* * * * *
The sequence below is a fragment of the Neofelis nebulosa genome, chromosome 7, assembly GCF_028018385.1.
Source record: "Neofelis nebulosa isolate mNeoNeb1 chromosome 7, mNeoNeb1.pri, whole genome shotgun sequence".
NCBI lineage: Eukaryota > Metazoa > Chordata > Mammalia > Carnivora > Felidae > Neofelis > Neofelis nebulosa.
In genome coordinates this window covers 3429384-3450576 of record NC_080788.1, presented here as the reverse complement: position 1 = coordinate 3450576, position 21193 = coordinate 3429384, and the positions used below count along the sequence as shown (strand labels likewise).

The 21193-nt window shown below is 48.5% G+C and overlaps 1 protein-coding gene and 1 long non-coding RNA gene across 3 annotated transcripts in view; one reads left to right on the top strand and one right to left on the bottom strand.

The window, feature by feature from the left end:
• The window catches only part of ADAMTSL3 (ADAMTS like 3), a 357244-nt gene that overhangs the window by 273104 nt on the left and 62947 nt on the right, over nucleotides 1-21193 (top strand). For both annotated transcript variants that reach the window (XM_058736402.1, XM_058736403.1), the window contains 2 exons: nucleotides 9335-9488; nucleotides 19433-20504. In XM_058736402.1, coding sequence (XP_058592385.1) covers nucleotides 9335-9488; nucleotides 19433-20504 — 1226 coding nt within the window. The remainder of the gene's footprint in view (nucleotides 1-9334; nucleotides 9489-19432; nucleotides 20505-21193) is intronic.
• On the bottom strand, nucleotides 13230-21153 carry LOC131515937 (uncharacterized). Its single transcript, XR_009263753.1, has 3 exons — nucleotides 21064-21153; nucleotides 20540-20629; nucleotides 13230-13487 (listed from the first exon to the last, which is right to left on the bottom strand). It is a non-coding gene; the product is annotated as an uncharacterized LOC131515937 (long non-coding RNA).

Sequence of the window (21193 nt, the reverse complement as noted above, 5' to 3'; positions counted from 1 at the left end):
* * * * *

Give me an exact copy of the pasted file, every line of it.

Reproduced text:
The sequence below is a fragment of the Neofelis nebulosa genome, chromosome 7, assembly GCF_028018385.1.
Source record: "Neofelis nebulosa isolate mNeoNeb1 chromosome 7, mNeoNeb1.pri, whole genome shotgun sequence".
NCBI lineage: Eukaryota > Metazoa > Chordata > Mammalia > Carnivora > Felidae > Neofelis > Neofelis nebulosa.
In genome coordinates this window covers 3429384-3450576 of record NC_080788.1, presented here as the reverse complement: position 1 = coordinate 3450576, position 21193 = coordinate 3429384, and the positions used below count along the sequence as shown (strand labels likewise).

The 21193-nt window shown below is 48.5% G+C and overlaps 1 protein-coding gene and 1 long non-coding RNA gene across 3 annotated transcripts in view; one reads left to right on the top strand and one right to left on the bottom strand.

The window, feature by feature from the left end:
• The window catches only part of ADAMTSL3 (ADAMTS like 3), a 357244-nt gene that overhangs the window by 273104 nt on the left and 62947 nt on the right, over nucleotides 1-21193 (top strand). For both annotated transcript variants that reach the window (XM_058736402.1, XM_058736403.1), the window contains 2 exons: nucleotides 9335-9488; nucleotides 19433-20504. In XM_058736402.1, coding sequence (XP_058592385.1) covers nucleotides 9335-9488; nucleotides 19433-20504 — 1226 coding nt within the window. The remainder of the gene's footprint in view (nucleotides 1-9334; nucleotides 9489-19432; nucleotides 20505-21193) is intronic.
• On the bottom strand, nucleotides 13230-21153 carry LOC131515937 (uncharacterized). Its single transcript, XR_009263753.1, has 3 exons — nucleotides 21064-21153; nucleotides 20540-20629; nucleotides 13230-13487 (listed from the first exon to the last, which is right to left on the bottom strand). It is a non-coding gene; the product is annotated as an uncharacterized LOC131515937 (long non-coding RNA).

Sequence of the window (21193 nt, the reverse complement as noted above, 5' to 3'; positions counted from 1 at the left end):